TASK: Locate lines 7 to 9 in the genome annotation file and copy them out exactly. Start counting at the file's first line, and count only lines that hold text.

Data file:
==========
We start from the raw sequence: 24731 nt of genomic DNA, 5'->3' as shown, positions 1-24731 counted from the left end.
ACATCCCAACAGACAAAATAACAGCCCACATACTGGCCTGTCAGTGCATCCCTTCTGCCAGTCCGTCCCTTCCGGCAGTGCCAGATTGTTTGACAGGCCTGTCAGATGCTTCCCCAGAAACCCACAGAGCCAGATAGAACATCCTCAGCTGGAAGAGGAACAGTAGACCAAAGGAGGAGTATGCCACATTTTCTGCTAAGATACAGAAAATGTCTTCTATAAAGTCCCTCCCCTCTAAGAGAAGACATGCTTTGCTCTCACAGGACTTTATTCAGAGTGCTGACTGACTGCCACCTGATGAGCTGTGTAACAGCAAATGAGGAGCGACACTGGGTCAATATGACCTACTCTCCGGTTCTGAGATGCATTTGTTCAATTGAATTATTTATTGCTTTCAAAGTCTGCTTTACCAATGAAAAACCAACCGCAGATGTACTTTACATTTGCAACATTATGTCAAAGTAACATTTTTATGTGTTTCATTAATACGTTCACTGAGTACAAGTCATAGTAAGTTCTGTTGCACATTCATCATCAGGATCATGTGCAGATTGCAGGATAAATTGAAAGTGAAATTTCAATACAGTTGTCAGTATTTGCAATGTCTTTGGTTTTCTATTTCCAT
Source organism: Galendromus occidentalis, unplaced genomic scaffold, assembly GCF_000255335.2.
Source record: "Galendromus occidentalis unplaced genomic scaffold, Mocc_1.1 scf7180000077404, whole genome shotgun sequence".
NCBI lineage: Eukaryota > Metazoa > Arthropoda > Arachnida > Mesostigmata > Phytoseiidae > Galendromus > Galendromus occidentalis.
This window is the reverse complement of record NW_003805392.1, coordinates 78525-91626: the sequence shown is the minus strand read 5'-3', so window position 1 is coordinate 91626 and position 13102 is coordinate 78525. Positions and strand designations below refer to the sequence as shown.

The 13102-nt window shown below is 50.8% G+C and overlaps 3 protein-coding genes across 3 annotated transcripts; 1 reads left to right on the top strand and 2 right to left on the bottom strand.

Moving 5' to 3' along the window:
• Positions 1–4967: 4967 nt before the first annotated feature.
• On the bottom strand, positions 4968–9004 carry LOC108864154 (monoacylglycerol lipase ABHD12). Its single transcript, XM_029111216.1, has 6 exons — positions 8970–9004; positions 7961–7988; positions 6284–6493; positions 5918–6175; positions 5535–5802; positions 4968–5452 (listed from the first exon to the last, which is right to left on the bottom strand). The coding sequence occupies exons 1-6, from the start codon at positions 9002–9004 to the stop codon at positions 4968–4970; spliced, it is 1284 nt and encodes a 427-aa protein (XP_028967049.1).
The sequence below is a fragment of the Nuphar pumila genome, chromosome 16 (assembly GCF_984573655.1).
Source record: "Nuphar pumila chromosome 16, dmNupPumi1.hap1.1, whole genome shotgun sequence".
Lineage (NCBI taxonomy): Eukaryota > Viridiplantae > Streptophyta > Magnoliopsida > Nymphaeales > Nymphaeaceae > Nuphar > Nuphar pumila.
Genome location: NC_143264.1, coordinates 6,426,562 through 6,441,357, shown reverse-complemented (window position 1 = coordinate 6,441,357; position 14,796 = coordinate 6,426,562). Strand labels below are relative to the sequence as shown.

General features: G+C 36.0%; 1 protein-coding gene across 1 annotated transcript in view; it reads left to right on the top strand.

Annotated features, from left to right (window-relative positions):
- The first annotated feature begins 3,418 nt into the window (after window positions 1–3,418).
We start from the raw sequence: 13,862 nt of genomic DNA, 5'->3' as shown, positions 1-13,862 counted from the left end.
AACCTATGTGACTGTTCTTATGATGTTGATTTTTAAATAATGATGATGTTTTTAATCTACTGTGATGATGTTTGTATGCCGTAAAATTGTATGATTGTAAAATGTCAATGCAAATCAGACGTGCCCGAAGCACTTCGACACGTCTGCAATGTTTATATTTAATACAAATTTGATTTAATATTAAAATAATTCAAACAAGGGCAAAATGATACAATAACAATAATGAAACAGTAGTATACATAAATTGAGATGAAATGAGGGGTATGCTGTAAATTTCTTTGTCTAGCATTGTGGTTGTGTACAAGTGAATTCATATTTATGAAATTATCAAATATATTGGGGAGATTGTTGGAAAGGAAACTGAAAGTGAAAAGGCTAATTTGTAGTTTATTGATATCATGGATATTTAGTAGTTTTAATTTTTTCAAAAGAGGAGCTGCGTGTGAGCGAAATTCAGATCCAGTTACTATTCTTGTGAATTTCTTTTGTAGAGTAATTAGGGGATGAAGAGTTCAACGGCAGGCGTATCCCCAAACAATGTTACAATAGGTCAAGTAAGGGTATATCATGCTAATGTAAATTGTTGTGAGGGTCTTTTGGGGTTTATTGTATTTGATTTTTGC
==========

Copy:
The 13102-nt window shown below is 50.8% G+C and overlaps 3 protein-coding genes across 3 annotated transcripts; 1 reads left to right on the top strand and 2 right to left on the bottom strand.

Moving 5' to 3' along the window:
• Positions 1–4967: 4967 nt before the first annotated feature.